The sedra of Mishpatim, with its detailed rules and regulations, can sometimes seem a let-down after the breathtaking grandeur of the revelation at Sinai. It should not be. Yitro contains the vision, but G-d is in the details. Without the vision, law is blind. But without the details, the vision floats in heaven. With them the divine presence is brought down to earth, where we need it most.
Three People - One Change
Was I right or wrong to see in this story something out of the ordinary? Only later did I discover that three other people, none of them Jews, had shared my own sense of amazement and had been persuaded by it that somewhere in the tale of Jewish survival was a mystery of great significance. Each of them for different reasons, had been led to reflect on the nature of history. Each had been startled into a discovery that there was one people whose history broke all the rules.
The first was Blaise Pascal, a mathematician and physicist in the seventeenth century who invented the first digital calculator and the syringe, and discovered Pascal’s law of pressure and the principle of the hydraulic press. More significantly he was the founder of the modern theory of probability. At the age of thirty he abruptly ended his scientific work and devoted the rest of his life to thinking about religious faith. His theoretical reflections led him to formulate what has come to be known as “Pascal’s wager”, the idea that under conditions of uncertainty we have more to lose by disbelieving than believing in G-d. However, Pascal also applied the idea of probability to history and came to a striking conclusion: that among all the myriad peoples that have lived on earth, only one defies probability:
It is certain that in certain parts of the world we can see a peculiar people, separated from the other peoples of the world, and this is called the Jewish people … This people is not only of remarkable antiquity but has also lasted for a singularly long time …For whereas the peoples of Greece and Italy, Sparta, Athens and Rome, and others who came so much later have perished so long ago, there still exist, despite the efforts of so many powerful kings who have tried a hundred times to wipe them out, as their historians testify, and as can easily be judged by the natural order of things over such a long spell of years. They have always been preserved, however, and their preservation was foretold … My encounter with this people amazes me…
In War and Peace Leo Tolstoy also wrestled with the question of the meaning of history. Is the course of events determined by the decisions of great leaders and military commanders? Or is there some deeper underlying thread of meaning, a destiny whose outline can be discerned beneath the surface of apparently random happenings? Critics have often been irritated by Tolstoy’s philosophizing, which cut across the vivid drama of the novel, the fate of five aristocratic families set against the panoramic background of Napoleon’s invasion of Russia. Yet Tolstoy was driven by a conviction that there is a moral and spiritual dimension to history, and this idea left him no peace. At the height of his career, having completed Anna Karenina, he abandoned his life as an aristocrat and started living the life of a peasant, devoted to faith, love and the virtues of simplicity. One of the things that, for him, proved the existence of a mysterious and providential pattern in history was the story of the Jews:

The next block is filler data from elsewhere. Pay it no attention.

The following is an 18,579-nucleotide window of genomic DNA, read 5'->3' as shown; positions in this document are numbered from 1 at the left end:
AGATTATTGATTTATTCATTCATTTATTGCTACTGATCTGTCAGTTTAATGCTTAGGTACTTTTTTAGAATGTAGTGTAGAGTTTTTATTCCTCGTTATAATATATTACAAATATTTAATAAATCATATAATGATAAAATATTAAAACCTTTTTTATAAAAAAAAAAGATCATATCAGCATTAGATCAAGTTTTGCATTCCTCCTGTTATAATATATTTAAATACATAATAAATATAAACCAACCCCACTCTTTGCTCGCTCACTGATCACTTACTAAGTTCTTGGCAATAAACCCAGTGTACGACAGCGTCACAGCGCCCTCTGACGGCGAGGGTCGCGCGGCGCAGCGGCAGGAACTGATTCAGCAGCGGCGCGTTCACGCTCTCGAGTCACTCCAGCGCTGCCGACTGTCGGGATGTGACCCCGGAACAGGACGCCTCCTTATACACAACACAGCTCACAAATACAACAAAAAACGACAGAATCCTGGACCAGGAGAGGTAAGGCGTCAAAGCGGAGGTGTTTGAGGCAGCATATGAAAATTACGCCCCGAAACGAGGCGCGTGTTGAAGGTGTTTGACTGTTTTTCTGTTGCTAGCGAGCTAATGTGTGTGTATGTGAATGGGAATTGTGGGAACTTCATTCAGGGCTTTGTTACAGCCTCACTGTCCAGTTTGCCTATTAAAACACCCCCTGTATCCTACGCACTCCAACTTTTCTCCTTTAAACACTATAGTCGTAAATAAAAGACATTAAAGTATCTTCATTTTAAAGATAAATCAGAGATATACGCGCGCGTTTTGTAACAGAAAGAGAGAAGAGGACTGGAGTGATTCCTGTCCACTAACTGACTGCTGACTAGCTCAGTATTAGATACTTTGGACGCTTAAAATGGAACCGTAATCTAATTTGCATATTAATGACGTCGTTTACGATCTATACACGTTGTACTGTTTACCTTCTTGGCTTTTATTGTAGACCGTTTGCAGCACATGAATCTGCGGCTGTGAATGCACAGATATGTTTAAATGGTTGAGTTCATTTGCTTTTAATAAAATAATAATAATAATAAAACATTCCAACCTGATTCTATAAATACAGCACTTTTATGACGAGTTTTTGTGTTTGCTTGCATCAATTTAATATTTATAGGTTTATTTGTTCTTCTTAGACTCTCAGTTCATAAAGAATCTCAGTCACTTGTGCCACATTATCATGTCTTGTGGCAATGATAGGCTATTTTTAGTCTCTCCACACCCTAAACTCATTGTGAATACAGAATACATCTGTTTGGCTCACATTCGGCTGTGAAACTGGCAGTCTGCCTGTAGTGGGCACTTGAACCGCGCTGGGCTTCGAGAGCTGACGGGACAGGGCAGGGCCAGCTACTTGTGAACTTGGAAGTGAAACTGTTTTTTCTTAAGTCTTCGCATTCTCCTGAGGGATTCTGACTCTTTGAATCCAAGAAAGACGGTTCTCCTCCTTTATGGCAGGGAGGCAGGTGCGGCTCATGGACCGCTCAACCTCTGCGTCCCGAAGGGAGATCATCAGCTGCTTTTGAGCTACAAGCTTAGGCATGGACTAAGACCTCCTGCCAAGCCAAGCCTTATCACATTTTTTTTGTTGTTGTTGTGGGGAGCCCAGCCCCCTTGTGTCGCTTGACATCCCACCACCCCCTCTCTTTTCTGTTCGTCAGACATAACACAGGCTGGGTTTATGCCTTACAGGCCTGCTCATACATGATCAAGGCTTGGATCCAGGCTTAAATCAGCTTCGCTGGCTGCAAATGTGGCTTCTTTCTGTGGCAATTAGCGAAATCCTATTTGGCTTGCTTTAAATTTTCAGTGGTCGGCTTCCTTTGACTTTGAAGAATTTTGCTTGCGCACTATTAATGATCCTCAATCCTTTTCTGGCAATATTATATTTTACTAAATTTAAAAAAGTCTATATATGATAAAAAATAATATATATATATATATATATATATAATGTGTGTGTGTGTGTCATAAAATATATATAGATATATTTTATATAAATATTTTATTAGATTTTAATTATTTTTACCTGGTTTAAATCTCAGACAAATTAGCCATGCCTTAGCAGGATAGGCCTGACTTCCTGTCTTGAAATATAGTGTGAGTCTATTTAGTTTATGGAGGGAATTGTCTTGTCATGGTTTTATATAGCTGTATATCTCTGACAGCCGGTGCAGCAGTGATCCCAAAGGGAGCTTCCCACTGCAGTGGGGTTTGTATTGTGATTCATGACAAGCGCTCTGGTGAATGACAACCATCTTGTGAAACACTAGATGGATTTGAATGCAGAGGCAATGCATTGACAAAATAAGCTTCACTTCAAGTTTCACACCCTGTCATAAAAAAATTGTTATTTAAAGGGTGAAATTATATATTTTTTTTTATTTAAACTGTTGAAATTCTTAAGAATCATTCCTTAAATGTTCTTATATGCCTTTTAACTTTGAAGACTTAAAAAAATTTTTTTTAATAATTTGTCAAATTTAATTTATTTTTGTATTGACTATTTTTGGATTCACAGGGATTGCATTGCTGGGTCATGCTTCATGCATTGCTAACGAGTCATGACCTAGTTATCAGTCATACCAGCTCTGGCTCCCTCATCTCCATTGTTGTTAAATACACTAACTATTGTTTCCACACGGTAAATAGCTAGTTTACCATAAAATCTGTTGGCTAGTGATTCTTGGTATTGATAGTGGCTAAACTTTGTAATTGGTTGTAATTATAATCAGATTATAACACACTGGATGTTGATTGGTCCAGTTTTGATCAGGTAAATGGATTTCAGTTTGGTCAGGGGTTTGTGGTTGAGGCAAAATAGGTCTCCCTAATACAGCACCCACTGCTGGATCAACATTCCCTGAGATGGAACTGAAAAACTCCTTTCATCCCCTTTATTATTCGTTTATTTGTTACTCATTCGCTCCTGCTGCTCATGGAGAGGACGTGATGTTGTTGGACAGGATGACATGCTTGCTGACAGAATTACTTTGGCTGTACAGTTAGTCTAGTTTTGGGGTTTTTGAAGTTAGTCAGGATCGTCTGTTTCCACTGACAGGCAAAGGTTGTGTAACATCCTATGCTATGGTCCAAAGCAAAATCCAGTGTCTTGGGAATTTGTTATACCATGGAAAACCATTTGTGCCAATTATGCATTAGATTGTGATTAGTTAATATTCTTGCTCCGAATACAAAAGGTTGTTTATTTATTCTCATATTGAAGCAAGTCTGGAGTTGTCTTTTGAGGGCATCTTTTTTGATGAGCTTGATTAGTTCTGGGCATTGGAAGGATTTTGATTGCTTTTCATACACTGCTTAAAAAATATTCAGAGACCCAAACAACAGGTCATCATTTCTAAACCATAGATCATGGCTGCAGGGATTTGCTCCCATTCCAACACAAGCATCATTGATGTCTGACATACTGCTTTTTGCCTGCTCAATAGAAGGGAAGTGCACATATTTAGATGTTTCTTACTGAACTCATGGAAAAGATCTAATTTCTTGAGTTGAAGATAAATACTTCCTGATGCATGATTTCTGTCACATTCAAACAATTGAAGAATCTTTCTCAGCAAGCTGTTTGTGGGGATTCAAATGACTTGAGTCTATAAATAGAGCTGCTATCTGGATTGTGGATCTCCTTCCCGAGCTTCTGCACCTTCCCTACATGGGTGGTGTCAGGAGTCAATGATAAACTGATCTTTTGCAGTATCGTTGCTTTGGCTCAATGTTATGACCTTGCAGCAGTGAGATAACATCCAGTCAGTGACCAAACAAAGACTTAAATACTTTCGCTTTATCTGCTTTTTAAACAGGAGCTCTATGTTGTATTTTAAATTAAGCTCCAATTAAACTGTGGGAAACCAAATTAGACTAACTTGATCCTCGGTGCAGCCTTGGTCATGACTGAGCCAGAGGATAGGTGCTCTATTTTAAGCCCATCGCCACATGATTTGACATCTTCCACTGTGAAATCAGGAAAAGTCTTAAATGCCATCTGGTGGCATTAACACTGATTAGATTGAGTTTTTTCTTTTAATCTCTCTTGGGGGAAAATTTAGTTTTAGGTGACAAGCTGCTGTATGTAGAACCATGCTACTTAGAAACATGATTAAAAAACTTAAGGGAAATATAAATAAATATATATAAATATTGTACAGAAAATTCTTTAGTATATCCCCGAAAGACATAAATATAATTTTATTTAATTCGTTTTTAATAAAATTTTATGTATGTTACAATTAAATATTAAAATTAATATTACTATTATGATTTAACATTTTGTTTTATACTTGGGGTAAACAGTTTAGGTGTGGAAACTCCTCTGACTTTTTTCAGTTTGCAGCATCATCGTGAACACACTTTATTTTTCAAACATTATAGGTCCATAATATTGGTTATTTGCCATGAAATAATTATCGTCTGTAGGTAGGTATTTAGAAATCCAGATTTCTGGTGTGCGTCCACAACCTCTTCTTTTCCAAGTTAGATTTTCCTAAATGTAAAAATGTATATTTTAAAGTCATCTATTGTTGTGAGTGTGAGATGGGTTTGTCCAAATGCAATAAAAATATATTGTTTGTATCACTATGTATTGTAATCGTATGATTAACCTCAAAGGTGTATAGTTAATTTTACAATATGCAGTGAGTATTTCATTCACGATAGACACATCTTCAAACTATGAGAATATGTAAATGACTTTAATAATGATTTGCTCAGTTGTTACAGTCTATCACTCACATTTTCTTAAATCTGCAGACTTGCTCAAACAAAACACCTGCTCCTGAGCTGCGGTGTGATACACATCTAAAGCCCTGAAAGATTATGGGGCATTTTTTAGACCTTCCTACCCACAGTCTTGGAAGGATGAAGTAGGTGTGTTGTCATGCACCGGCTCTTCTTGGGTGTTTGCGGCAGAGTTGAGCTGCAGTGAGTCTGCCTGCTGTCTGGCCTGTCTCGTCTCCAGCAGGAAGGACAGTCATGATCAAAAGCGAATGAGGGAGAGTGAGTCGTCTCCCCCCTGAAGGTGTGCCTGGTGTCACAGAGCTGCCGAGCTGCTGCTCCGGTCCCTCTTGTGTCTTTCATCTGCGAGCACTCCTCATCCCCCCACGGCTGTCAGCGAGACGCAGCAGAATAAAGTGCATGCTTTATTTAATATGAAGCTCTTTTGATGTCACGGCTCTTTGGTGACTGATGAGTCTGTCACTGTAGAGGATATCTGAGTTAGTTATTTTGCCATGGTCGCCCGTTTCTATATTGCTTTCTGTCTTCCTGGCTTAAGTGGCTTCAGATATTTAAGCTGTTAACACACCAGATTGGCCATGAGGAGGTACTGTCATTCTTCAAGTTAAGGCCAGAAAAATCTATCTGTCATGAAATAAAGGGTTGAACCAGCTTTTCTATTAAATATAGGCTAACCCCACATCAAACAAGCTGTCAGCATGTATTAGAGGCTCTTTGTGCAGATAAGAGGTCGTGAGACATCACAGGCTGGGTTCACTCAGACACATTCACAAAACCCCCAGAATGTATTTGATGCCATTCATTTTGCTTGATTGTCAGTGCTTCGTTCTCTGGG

He whom neither slaughter nor torture of thousands of years could destroy, he whom neither fire nor sword nor inquisition was able to wipe off the face of the earth, he who was the first to produce the oracles of G-d, he who has been for so long the guardian of prophecy, and who has transmitted it to the rest of the world – such a nation cannot be destroyed. The Jew is as everlasting as eternity itself.
The third figure, Nicolay Berdyayev, was one of the great thinkers of the Russian revolution. The destiny of civilization, he believed, was ruled by material forces, economies, wars, the physical indices of power. Something happened, though, to make him change his mind. In his study of history he came across one people whose fate could not be accounted for in these terms – the Jewish people. Their existence and survival was a refutation of Marxist theory. This discovery changed Berdyayev’s life. He became religious. He no longer believed in materialism but instead in the “light which breaks through from the transcendent world of the spirit”. Eventually, he was expelled from Russia and spent the rest of his life in Berlin and Paris, teaching religion. In The Meaning of History, he tells how he made his discovery:
I remember how the materialist interpretation of history, when I attempted in my youth to verify it by applying it to the destinies of peoples, broke down in the case of the Jews, where destiny seemed absolutely inexplicable from the materialistic standpoint . . . Its survival is a mysterious and wonderful phenomenon demonstrating that the life of this people is governed by a special predetermination, transcending the process of adaptation expounded by the materialistic interpretation of history. The survival of the Jews, their resistance to destruction, their endurance under absolutely peculiar conditions and the fateful role played by them in history: al these point to the particular and mysterious foundations of their destiny.
Here were three people whose lives were changed by their encounter with the Jewish story. Judaism confirmed their own religious faith and suggested to them the important idea that G-d might be found not only in nature but in history. And if we search for revelation in history, we will find it, more compelling than anywhere else, in the history of that unusual people, our ancestors. For almost two thousand years Jews remained a distinctive nation without any of the usual prerequisites of nationhood. They had no land, no sovereignty, no power, no overarching political structures, not even a shared culture. They were scattered over the face of the earth and almost everywhere they were a minority. For the most part, they refused active efforts to convert them and resisted the passive pull of assimilation. No other people kept its identity intact for so long in such circumstances.
And so I came back to the question that had perplexed me in my student days, and five centuries earlier had troubled Rabbi Isaac Arama. I was heir to this history. But what claim did it lay on me? In what sense did it represent my own identity, not as a fact but as a value, not as the story of a past but as a duty to the future? How does where I come from tell me who I am called on to be?
(From “Radical Then, Radical Now” Published by continuum 2003 - Pages 33-37)